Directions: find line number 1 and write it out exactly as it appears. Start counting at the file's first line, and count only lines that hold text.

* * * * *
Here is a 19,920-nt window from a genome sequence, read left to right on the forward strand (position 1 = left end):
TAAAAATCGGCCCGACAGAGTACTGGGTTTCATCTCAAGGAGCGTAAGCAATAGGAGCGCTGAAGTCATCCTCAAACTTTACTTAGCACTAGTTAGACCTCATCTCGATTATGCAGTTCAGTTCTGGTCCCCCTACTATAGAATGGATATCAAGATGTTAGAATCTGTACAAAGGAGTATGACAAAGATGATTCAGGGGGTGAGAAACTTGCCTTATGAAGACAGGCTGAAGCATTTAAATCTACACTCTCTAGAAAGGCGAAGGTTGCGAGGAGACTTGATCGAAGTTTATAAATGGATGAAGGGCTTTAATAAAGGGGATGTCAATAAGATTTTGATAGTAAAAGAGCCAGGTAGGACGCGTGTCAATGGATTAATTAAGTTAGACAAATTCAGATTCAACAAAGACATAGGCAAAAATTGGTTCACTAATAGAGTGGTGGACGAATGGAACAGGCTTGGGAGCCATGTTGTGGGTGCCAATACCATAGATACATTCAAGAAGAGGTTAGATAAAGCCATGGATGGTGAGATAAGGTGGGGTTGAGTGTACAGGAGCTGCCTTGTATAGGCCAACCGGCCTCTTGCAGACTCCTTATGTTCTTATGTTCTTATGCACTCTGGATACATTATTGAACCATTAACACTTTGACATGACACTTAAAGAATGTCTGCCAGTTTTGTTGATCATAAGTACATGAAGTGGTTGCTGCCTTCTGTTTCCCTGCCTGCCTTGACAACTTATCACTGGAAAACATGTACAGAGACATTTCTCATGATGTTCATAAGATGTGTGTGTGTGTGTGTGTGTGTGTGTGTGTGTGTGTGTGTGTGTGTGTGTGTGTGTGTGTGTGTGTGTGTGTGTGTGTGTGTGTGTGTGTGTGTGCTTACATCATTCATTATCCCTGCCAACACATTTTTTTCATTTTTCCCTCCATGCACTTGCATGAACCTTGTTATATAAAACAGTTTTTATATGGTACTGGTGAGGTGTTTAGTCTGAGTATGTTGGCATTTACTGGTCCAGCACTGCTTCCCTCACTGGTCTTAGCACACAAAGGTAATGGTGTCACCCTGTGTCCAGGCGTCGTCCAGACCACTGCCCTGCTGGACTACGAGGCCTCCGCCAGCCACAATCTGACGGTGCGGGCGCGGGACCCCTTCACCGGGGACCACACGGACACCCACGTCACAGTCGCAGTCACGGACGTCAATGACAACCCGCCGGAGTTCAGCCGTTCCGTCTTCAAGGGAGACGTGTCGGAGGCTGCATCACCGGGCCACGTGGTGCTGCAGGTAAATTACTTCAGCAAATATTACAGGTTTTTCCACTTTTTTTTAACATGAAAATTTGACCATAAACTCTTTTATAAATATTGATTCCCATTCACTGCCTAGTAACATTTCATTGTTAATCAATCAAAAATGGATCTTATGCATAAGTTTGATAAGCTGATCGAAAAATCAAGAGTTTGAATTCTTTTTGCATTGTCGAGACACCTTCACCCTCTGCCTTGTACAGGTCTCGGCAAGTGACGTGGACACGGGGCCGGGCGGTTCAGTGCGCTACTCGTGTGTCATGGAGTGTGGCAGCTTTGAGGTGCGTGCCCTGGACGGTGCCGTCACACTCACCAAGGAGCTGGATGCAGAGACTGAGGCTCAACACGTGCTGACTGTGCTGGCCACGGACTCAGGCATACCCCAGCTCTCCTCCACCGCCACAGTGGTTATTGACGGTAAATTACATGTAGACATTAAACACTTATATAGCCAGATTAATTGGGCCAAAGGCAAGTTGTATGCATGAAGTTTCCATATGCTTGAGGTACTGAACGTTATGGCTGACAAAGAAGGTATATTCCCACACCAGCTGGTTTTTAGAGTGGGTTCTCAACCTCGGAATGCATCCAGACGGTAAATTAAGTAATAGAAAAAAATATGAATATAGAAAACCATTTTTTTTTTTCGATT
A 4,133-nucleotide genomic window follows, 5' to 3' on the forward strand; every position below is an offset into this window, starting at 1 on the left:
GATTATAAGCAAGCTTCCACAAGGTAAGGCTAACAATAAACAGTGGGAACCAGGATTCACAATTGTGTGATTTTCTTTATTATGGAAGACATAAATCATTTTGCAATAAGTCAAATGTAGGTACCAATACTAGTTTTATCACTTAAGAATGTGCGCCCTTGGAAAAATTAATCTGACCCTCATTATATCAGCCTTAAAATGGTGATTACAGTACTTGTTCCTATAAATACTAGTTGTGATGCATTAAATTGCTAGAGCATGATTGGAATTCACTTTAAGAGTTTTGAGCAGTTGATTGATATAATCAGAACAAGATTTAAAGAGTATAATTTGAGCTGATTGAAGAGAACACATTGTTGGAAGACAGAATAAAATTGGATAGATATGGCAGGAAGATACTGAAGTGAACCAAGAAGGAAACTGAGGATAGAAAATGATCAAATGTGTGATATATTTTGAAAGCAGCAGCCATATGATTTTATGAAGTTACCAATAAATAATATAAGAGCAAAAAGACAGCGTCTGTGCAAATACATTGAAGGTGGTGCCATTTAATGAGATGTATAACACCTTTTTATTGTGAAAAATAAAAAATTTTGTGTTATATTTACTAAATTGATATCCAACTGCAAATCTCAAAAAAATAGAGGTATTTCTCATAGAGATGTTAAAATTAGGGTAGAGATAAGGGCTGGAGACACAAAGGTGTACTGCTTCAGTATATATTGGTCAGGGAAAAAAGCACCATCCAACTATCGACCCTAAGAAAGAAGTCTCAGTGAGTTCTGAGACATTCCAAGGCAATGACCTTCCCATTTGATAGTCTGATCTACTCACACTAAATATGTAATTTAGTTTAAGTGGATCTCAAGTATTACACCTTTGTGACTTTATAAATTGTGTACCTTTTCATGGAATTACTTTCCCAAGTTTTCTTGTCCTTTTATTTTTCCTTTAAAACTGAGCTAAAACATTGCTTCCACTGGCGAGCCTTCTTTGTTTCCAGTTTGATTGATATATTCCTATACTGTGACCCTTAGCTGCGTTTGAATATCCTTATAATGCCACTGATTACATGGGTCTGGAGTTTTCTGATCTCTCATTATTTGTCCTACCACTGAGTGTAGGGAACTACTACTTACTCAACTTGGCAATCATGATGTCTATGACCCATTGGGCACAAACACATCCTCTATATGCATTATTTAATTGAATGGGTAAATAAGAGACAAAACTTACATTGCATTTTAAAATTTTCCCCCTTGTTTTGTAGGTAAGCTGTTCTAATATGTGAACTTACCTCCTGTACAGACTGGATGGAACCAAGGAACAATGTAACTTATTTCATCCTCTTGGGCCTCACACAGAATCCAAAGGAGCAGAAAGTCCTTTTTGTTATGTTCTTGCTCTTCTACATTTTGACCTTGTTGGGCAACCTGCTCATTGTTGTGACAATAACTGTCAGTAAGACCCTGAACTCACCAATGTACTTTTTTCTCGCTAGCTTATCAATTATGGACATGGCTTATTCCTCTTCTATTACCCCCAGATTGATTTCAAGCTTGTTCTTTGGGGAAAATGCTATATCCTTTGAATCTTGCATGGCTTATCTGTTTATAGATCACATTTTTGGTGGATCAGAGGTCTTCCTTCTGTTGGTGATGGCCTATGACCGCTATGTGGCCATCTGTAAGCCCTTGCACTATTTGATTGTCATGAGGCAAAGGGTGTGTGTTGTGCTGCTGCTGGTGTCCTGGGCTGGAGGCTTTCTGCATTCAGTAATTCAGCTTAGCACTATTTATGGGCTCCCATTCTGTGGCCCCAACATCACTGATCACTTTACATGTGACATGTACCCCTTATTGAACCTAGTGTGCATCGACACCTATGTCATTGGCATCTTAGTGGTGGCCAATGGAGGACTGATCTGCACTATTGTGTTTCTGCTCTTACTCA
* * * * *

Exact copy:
Here is a 19,920-nt window from a genome sequence, read left to right on the forward strand (position 1 = left end):